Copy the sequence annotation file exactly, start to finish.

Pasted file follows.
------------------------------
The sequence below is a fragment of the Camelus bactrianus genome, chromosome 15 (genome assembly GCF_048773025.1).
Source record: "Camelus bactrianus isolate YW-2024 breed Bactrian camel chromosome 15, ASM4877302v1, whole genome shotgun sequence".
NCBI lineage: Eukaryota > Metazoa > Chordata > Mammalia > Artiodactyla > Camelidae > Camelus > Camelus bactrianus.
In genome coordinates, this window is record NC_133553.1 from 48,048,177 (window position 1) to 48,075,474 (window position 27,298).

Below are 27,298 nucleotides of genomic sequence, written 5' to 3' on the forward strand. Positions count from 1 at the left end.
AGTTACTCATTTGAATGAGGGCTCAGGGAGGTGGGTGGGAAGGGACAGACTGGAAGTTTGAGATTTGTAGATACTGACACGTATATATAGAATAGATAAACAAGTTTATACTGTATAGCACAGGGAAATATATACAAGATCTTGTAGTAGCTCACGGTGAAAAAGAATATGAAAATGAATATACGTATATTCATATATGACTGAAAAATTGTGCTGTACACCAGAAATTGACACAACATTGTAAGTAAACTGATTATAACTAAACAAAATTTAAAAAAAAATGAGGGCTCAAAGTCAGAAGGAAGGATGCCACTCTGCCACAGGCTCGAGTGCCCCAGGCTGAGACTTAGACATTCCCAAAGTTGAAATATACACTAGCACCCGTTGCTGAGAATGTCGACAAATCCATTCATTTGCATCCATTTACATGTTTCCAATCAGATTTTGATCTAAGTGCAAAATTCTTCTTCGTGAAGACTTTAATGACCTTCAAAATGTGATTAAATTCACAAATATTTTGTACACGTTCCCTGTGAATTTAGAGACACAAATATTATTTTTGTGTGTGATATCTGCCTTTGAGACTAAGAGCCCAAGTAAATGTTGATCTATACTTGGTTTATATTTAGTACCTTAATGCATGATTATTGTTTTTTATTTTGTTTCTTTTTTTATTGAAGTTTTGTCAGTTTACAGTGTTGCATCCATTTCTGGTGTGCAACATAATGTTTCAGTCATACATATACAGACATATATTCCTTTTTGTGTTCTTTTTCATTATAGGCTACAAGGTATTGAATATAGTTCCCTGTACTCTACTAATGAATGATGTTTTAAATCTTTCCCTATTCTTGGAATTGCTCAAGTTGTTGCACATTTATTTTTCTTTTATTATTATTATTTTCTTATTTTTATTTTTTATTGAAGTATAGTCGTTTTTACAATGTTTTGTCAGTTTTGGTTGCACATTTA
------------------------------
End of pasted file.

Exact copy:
The sequence below is a fragment of the Camelus bactrianus genome, chromosome 15 (genome assembly GCF_048773025.1).
Source record: "Camelus bactrianus isolate YW-2024 breed Bactrian camel chromosome 15, ASM4877302v1, whole genome shotgun sequence".
NCBI lineage: Eukaryota > Metazoa > Chordata > Mammalia > Artiodactyla > Camelidae > Camelus > Camelus bactrianus.
In genome coordinates, this window is record NC_133553.1 from 48,048,177 (window position 1) to 48,075,474 (window position 27,298).

Below are 27,298 nucleotides of genomic sequence, written 5' to 3' on the forward strand. Positions count from 1 at the left end.
AGTTACTCATTTGAATGAGGGCTCAGGGAGGTGGGTGGGAAGGGACAGACTGGAAGTTTGAGATTTGTAGATACTGACACGTATATATAGAATAGATAAACAAGTTTATACTGTATAGCACAGGGAAATATATACAAGATCTTGTAGTAGCTCACGGTGAAAAAGAATATGAAAATGAATATACGTATATTCATATATGACTGAAAAATTGTGCTGTACACCAGAAATTGACACAACATTGTAAGTAAACTGATTATAACTAAACAAAATTTAAAAAAAAATGAGGGCTCAAAGTCAGAAGGAAGGATGCCACTCTGCCACAGGCTCGAGTGCCCCAGGCTGAGACTTAGACATTCCCAAAGTTGAAATATACACTAGCACCCGTTGCTGAGAATGTCGACAAATCCATTCATTTGCATCCATTTACATGTTTCCAATCAGATTTTGATCTAAGTGCAAAATTCTTCTTCGTGAAGACTTTAATGACCTTCAAAATGTGATTAAATTCACAAATATTTTGTACACGTTCCCTGTGAATTTAGAGACACAAATATTATTTTTGTGTGTGATATCTGCCTTTGAGACTAAGAGCCCAAGTAAATGTTGATCTATACTTGGTTTATATTTAGTACCTTAATGCATGATTATTGTTTTTTATTTTGTTTCTTTTTTTATTGAAGTTTTGTCAGTTTACAGTGTTGCATCCATTTCTGGTGTGCAACATAATGTTTCAGTCATACATATACAGACATATATTCCTTTTTGTGTTCTTTTTCATTATAGGCTACAAGGTATTGAATATAGTTCCCTGTACTCTACTAATGAATGATGTTTTAAATCTTTCCCTATTCTTGGAATTGCTCAAGTTGTTGCACATTTATTTTTCTTTTATTATTATTATTTTCTTATTTTTATTTTTTATTGAAGTATAGTCGTTTTTACAATGTTTTGTCAGTTTTGGTTGCACATTTA